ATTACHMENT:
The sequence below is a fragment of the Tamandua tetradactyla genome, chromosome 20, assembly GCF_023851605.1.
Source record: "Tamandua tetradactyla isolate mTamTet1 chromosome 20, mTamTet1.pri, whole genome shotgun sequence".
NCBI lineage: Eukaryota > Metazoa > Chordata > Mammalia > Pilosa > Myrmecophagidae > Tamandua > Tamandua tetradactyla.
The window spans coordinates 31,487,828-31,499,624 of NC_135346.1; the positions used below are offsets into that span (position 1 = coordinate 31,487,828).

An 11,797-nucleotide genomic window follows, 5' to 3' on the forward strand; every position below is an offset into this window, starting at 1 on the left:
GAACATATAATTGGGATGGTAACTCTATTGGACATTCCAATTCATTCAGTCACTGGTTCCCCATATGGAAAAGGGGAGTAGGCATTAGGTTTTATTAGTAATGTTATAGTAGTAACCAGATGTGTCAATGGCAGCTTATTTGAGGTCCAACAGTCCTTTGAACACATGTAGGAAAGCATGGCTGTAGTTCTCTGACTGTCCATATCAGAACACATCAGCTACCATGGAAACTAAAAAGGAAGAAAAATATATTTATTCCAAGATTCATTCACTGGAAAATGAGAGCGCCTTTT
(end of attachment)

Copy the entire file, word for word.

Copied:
The sequence below is a fragment of the Tamandua tetradactyla genome, chromosome 20, assembly GCF_023851605.1.
Source record: "Tamandua tetradactyla isolate mTamTet1 chromosome 20, mTamTet1.pri, whole genome shotgun sequence".
NCBI lineage: Eukaryota > Metazoa > Chordata > Mammalia > Pilosa > Myrmecophagidae > Tamandua > Tamandua tetradactyla.
The window spans coordinates 31,487,828-31,499,624 of NC_135346.1; the positions used below are offsets into that span (position 1 = coordinate 31,487,828).

An 11,797-nucleotide genomic window follows, 5' to 3' on the forward strand; every position below is an offset into this window, starting at 1 on the left:
GAACATATAATTGGGATGGTAACTCTATTGGACATTCCAATTCATTCAGTCACTGGTTCCCCATATGGAAAAGGGGAGTAGGCATTAGGTTTTATTAGTAATGTTATAGTAGTAACCAGATGTGTCAATGGCAGCTTATTTGAGGTCCAACAGTCCTTTGAACACATGTAGGAAAGCATGGCTGTAGTTCTCTGACTGTCCATATCAGAACACATCAGCTACCATGGAAACTAAAAAGGAAGAAAAATATATTTATTCCAAGATTCATTCACTGGAAAATGAGAGCGCCTTTT